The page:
A friend observed this and I recently confirmed it is fairly accurate (at least for Seattle WA) with the recent full moon set on a clear night now near the winter solstice. The full moon set at dawn near where I have the seen the sun set at the summer solstice, over the Olympic Mountains NW of Seattle. There probably is a connection between the plane of the earth's orbit and plane of the moon's orbit; either a fixed angle or perhaps precession of some type?
Hi Bob. Thanks for the question. It is another head scratcher. Fortunately I love these.
The sun travels along a path in the sky called the ecliptic. The moon's orbit is inclined by 5.1 degrees to the ecliptic. When the moon is full and it sets, it could anywhere from +5.1 to -5.1 degrees off the ecliptic. This varies over time. There are about 12.37 moon cycles in an earth year, so one year from now, the moon would not set in the same place on the same specific day since its inclination will be different than it was the year before whereas the sun will, even though the two solstices are six months apart, since its path *is* the ecliptic. The point here is that at any time of year, the sun is traveling on the ecliptic, while the moon is not. That is the first reason I thought of for there being no connection between the two events in your question.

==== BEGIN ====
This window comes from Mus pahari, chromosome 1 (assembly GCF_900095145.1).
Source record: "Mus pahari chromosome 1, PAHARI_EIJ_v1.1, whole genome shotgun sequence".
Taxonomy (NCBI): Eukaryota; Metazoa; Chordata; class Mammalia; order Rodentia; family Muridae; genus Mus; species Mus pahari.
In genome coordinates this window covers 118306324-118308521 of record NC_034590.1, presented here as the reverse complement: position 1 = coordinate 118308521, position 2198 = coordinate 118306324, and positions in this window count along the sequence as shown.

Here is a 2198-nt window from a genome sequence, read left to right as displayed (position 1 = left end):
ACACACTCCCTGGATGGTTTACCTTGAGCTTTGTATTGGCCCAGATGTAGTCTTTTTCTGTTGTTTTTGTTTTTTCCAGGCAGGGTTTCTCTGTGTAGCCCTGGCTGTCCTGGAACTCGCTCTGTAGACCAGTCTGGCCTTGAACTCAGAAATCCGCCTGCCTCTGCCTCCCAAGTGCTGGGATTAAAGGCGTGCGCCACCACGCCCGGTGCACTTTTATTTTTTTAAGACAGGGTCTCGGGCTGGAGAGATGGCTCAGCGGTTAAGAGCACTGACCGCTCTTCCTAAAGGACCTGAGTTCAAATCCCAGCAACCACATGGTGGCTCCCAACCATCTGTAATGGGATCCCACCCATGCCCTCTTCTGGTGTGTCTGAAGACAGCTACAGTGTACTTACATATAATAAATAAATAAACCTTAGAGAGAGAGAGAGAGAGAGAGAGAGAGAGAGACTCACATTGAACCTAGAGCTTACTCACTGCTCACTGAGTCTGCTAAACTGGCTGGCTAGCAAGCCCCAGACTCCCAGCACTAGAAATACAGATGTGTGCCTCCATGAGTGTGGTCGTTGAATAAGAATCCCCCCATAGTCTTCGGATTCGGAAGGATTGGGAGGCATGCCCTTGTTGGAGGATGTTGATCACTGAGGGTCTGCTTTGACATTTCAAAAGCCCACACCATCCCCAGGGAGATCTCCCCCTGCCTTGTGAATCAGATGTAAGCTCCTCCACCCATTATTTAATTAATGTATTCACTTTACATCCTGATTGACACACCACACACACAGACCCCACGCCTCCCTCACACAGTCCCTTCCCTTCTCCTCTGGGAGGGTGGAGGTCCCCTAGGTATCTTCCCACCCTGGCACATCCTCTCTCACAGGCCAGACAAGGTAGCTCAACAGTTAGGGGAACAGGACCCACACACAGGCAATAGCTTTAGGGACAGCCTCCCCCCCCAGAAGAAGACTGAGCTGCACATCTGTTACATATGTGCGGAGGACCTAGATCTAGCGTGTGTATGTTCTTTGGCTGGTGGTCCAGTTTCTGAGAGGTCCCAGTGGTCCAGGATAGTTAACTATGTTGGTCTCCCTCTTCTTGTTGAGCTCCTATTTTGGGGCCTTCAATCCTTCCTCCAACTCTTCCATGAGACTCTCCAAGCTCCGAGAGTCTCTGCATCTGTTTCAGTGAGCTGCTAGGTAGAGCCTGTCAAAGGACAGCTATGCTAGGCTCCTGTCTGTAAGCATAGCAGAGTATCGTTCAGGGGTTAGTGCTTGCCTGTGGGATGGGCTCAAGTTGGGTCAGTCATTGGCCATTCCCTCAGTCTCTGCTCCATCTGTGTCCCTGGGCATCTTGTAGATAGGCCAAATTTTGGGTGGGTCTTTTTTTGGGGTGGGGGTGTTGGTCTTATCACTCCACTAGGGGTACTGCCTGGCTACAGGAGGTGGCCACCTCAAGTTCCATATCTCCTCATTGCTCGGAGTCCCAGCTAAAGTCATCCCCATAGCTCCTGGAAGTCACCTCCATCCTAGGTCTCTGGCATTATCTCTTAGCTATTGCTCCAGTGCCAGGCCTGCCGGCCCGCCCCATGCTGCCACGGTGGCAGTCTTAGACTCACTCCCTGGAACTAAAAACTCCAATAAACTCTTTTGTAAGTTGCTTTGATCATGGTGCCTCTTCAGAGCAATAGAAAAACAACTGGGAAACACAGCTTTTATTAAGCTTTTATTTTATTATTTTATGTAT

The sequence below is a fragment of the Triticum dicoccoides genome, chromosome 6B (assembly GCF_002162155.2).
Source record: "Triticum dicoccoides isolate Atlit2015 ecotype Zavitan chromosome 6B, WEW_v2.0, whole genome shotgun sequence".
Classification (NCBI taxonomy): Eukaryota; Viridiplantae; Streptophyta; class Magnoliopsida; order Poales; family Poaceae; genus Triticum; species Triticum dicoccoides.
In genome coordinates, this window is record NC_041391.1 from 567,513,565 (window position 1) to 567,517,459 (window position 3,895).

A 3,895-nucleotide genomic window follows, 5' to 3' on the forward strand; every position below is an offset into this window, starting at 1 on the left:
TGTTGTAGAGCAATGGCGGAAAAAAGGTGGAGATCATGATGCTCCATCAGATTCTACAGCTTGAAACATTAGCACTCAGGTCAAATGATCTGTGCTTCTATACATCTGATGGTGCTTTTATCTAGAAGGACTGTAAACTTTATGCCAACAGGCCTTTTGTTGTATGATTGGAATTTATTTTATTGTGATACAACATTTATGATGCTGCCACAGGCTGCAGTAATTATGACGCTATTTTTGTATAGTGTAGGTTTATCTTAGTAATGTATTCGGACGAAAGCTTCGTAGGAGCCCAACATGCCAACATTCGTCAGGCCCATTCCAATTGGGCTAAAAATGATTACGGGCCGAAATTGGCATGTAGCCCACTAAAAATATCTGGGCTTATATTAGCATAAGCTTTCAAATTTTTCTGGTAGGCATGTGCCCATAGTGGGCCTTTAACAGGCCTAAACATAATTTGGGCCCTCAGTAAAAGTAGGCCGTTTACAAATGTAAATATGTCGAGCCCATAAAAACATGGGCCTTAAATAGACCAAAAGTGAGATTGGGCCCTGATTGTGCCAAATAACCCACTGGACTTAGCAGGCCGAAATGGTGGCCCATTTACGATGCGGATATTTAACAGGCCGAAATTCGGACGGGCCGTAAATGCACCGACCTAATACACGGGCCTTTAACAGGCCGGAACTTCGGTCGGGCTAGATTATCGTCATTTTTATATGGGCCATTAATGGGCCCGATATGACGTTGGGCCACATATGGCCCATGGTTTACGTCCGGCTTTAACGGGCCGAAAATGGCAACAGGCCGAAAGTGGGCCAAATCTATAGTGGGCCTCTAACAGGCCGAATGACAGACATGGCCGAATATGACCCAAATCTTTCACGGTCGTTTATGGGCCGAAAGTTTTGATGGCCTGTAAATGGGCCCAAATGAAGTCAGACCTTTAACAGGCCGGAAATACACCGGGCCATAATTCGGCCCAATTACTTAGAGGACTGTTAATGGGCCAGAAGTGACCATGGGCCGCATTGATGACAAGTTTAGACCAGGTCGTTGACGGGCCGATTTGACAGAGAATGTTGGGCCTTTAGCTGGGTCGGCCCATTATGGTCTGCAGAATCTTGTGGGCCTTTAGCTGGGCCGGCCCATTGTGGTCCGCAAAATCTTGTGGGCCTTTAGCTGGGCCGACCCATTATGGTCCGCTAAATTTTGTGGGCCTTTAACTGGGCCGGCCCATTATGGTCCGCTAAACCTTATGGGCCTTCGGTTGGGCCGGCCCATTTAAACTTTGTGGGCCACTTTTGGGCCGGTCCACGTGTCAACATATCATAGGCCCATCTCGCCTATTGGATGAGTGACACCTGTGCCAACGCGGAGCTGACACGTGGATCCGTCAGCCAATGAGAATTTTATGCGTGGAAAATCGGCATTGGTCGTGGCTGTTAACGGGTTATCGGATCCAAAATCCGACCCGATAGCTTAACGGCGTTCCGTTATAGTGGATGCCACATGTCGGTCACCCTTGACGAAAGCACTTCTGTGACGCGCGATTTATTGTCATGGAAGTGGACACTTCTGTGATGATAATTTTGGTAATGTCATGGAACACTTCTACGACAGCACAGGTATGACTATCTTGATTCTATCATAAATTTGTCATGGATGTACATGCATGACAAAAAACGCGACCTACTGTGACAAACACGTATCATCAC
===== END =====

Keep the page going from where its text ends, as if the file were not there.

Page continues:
Intuitively, I know there is no connection. However, if there were exactly 12.000 months in a year, I would be "inclined" to think it was possible or even true. But that is not the case. I do believe there are other reasons why the relationship between these two events was a coincidence and not a rule, but I can't think of any right now. Nor do I think it is the only factor involved in this scenario. I will update the answer if something else comes to mind.
So there you are. My shoot from the hip answer to this question. I hope this helps. In the meantime, here is a site I am going to be looking over. Maybe you should too.